I have never really liked the taste of honey that much so when I became vegan two years ago I did not miss living without it in my life. Recently I decided to challenge myself to do the impossible—learn how to bake sweets such as cookies and cakes (I seem to burn everything). Why the sudden interest in baking? I wanted to surprise my father on his birthday in March by baking him a cake.
This is a tradition my father started when I was a child. Ever since I can remember, after we finished my birthday meal, my father would surprise me with a birthday cake that seemed to get bigger and better every year.
I chose to learn how to bake him a cake this year because I am moving to a new state and wanted to show him, after all these years, I remember his tradition and I care.
What I didn’t realize during my experimental cooking phase is how many recipes call for the use of honey. Below is a list that I thought might be helpful for anyone who has ever struggled finding honey substitutions.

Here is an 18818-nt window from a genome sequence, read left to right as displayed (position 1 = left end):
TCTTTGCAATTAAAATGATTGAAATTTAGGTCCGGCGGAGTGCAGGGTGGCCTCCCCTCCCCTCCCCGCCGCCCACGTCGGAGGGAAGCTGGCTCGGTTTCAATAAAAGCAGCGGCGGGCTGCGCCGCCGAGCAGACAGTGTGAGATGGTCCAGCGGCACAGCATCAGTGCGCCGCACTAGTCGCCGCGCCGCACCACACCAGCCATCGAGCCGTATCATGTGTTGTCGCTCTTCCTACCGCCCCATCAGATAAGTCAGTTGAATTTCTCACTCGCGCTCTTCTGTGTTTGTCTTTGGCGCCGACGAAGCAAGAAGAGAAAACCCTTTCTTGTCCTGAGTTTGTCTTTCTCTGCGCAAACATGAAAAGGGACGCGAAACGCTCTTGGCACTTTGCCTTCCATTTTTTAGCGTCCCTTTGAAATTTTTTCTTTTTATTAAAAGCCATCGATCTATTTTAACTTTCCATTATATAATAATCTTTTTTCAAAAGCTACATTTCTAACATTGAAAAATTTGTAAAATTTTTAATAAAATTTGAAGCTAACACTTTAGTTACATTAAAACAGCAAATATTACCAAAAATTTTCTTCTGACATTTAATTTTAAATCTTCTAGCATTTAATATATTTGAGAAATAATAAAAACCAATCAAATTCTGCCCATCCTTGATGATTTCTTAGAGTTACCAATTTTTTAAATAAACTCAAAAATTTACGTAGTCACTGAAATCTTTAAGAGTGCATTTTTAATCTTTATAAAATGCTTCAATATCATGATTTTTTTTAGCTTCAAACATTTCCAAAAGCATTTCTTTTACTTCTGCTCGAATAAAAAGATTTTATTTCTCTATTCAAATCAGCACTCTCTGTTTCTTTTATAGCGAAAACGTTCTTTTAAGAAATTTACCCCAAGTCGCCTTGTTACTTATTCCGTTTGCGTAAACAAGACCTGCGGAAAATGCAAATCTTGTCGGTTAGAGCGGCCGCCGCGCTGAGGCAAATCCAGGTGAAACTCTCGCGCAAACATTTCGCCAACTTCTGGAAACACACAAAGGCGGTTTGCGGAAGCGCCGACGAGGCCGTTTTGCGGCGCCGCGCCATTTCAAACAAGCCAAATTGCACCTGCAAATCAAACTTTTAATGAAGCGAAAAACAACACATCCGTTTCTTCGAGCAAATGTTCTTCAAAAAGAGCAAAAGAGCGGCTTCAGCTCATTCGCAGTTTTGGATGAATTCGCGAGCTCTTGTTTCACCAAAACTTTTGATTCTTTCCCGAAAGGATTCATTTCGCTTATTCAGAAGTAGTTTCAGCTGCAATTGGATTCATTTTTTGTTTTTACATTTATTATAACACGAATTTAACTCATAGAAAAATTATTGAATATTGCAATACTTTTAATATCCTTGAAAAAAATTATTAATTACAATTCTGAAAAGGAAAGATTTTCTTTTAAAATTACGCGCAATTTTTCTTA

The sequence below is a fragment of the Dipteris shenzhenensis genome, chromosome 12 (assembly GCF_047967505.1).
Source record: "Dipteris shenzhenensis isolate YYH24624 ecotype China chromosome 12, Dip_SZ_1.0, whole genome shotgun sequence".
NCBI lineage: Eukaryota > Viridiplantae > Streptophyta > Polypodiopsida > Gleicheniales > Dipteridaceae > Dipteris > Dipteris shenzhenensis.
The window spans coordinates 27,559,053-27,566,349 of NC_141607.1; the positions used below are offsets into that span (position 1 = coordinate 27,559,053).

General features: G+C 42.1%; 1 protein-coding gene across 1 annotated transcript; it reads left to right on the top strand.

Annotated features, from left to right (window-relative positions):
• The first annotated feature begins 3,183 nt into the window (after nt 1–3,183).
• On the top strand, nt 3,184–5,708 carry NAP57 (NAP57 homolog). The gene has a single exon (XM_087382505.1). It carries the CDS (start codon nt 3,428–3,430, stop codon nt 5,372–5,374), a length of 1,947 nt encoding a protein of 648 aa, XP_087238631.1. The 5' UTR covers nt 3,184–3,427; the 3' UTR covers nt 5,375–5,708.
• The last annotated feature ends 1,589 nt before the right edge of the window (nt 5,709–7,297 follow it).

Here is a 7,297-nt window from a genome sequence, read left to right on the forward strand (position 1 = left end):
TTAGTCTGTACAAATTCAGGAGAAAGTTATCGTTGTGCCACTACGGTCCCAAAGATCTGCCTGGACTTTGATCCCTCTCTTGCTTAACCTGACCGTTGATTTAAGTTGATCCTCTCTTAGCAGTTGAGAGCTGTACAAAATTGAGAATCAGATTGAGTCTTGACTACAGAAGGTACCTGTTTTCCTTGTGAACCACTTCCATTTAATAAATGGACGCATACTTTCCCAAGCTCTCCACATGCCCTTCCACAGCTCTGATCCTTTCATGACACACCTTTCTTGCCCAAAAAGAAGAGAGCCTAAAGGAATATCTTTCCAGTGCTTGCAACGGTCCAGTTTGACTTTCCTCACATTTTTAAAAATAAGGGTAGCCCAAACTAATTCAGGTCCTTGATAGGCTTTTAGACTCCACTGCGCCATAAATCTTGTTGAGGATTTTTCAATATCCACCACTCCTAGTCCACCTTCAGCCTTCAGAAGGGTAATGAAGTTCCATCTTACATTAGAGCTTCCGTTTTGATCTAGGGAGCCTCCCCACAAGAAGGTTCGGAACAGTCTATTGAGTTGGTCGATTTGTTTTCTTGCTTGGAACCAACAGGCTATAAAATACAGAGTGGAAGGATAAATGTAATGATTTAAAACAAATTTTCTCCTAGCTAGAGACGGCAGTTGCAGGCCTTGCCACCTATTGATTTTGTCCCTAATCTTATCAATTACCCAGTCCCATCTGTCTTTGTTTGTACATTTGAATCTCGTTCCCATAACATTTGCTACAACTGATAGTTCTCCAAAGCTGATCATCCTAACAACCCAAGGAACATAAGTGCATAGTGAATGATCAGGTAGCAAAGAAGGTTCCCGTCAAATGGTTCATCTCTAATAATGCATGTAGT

Bee Free Honee: The company is based in Minnesota and uses apples grown locally to create their product. Bee Free Honee has a consistency very similar to honey. The product tastes like apple juice with a hint of lemon. It is very versatile and can be used in anything, but this is one of my favorite products to sweeten tea with when I'm feel under the weather. What is great about this product is the fact that, unlike honey, it's safe to give to young children under three years of age.
Agave Nectar: Comes from the Agave plant (also the same plant used to make Tequila) it is a golden brown color and slightly less syrupy then honey. Agave Nectar is very easy to obtain and affordable. You can find this product in various flavors and also in a raw form.
Maple Syrup: Dark brown in color about the same consistency as Agave nectar and just as versatile.
Molasses: The Latin word for "honey" comes from sugar cane or sugar beets. Molasses is used in baked goods such as gingerbread cookies.
Photo credit: cc: flickr.com/photos/elanaspantry